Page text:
(5) Roth IRA’s connection to Clarium Capital.  As I referenced above, I have looked over some documents related to Mr. Thiel’s New Zealand’s Residence Visa application.  In one part, Mr. Thiel’s representative discusses the Roth IRA’s investments.  He describes how, as of 2005, the Roth IRA’s primary investment was through “Clarium Capital, LLC”.  Clarium Capital LLC was described as an “off-shore feeder fund” to Clarium LP, a hedge fund.  Clarium LP was managed by Clarium Capital Management LLC, of which “Mr. Thiel is the 100% owner”.  This means that Clarium Capital Management LLC was definitely a “disqualified person” (because Mr. Thiel owned more than 50%).  From an IRA legal perspective, my concern here is that if the Roth IRA was invested heavily into Clarium Capital LLC, that would presumably result in more management fees (and carried interest) to Clarium Capital Management LLC.  In turn, at a minimum, there could be a personal benefit to Mr. Thiel (individually) from his Roth IRA investing into Clarium Capital LLC (via more fees/carry stemming from Clarium Capital Management LLC).  If a client of mine was proposing this sort of interplay between his Roth IRA and his hedge fund, I would be extremely concerned about prohibited transaction problems.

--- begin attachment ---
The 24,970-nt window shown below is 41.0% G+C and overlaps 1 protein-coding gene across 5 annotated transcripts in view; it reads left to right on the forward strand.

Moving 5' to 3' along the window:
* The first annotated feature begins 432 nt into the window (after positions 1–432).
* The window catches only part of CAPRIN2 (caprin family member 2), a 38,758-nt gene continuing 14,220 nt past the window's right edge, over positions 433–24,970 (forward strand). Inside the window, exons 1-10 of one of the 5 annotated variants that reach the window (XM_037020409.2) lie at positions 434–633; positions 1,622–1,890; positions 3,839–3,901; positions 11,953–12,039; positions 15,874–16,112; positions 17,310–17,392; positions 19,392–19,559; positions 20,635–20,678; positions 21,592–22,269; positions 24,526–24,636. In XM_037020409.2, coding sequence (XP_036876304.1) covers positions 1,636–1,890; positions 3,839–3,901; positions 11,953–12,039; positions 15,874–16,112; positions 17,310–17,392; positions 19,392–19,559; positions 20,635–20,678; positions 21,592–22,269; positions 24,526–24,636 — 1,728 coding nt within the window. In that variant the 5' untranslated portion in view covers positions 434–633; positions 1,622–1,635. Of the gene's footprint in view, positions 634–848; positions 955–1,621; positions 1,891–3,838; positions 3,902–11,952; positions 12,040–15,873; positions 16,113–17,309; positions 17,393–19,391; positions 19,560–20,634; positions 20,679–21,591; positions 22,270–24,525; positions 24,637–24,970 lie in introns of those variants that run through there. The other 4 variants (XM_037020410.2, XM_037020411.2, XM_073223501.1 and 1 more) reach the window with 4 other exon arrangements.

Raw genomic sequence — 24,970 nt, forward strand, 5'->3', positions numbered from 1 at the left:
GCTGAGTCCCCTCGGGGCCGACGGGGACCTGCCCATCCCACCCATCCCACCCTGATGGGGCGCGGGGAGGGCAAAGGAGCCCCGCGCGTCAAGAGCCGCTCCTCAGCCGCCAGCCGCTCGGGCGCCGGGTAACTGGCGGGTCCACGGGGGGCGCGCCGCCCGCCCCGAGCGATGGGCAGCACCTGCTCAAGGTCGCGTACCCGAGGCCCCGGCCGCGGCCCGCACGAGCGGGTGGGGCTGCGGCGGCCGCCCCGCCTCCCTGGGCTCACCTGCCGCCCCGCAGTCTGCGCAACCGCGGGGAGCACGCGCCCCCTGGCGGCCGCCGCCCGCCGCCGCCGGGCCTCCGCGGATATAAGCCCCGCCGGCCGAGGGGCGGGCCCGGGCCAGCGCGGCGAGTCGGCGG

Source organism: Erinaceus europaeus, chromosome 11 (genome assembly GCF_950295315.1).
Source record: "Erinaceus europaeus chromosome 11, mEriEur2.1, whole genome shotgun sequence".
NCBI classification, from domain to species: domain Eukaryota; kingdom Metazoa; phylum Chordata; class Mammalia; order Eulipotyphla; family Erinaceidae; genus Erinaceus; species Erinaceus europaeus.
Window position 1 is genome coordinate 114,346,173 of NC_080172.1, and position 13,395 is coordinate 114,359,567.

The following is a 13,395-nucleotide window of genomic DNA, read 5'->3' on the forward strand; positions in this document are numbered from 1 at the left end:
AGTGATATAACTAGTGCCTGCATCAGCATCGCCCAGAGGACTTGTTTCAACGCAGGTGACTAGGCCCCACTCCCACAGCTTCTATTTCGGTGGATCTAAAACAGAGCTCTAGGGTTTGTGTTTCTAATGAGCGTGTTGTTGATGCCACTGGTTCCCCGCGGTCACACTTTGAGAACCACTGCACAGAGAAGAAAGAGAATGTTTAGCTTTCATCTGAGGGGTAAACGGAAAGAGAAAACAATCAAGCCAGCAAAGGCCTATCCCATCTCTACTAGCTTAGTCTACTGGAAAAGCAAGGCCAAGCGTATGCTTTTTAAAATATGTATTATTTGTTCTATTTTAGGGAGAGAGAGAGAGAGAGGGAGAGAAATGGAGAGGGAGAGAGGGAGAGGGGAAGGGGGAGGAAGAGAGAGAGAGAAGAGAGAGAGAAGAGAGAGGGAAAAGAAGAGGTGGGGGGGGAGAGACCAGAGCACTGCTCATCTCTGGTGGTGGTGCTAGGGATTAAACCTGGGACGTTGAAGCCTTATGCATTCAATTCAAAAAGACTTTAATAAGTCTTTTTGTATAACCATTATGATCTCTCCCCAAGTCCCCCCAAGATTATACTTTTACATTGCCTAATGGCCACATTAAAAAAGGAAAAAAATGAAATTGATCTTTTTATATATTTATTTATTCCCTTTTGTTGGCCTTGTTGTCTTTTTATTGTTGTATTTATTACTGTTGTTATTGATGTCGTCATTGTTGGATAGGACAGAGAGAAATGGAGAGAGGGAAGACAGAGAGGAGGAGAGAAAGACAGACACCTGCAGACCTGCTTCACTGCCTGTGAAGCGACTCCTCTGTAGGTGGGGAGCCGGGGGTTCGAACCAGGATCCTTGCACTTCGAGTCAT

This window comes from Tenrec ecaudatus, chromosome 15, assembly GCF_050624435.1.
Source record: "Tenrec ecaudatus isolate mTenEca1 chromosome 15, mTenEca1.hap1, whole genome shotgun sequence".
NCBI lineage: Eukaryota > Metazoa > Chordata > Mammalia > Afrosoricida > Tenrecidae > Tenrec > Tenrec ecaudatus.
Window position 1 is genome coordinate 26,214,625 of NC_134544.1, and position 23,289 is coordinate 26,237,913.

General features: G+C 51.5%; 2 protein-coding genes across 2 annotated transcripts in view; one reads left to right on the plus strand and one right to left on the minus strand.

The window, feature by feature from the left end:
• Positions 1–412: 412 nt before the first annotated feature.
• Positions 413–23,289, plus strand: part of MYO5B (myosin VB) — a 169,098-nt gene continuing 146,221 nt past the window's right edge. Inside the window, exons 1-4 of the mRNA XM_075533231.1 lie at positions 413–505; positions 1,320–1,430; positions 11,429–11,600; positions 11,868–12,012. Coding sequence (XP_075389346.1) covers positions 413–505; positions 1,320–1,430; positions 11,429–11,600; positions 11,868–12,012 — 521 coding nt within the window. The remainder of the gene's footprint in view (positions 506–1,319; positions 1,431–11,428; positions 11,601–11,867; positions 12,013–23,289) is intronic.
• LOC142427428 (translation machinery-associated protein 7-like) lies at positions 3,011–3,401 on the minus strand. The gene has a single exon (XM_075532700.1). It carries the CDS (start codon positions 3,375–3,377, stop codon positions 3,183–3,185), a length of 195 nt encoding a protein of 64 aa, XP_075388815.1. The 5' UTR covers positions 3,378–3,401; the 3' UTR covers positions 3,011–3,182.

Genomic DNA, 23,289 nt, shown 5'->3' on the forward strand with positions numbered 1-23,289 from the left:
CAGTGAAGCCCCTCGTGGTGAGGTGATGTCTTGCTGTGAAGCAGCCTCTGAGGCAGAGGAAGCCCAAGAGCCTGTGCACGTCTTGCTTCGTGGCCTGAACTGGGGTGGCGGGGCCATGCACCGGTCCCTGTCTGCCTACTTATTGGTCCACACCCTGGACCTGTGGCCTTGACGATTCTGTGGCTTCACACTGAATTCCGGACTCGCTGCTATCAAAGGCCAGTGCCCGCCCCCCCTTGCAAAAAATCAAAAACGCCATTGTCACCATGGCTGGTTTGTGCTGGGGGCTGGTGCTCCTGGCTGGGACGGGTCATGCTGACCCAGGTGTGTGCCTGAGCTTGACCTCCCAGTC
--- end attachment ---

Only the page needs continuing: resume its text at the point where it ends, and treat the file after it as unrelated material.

In summary, the above IRA legal problems are just a small sampling of the potential issues that Peter Thiel’s Roth IRA could have run into over the past 20+ years.  Based on even a small sample size (i.e., the limited information I have access to), it seems that Mr. Thiel and his advisors were not shy about having his Roth IRA interact with business entities in which Mr. Thiel was interconnected.  Does this mean that a prohibited transaction definitely occurred?  I can’t say that for certain.  I’m only trying to point out how the many potential “landmines” exist when an IRA (whether Roth or pre-tax) invests into non-traditional assets.  Also, for those readers that are thinking, “well yeah Warren, but didn’t Peter Thiel hire the best legal minds in the world to help him stay in compliance?”  I’m sure he has excellent people, but do we really think that when his Roth IRA was worth only $2000 back in 1999 that he was paying a high-priced IRA expert to provide an opinion on his Roth IRA transactions?  I doubt it (and I will also note that based on my experience dealing with legal and tax experts across the country, there are very few people that truly understand this niche area of tax law).  In fact, the ProPublica article has a quote from the former owner of PENSCO Trust Company (Tom Anderson) that states that Peter Thiel and his partners were not even aware that a Roth IRA was an option.  Does that sound like investors that were well-informed of the IRA rules?  Who knows, but I have my doubts.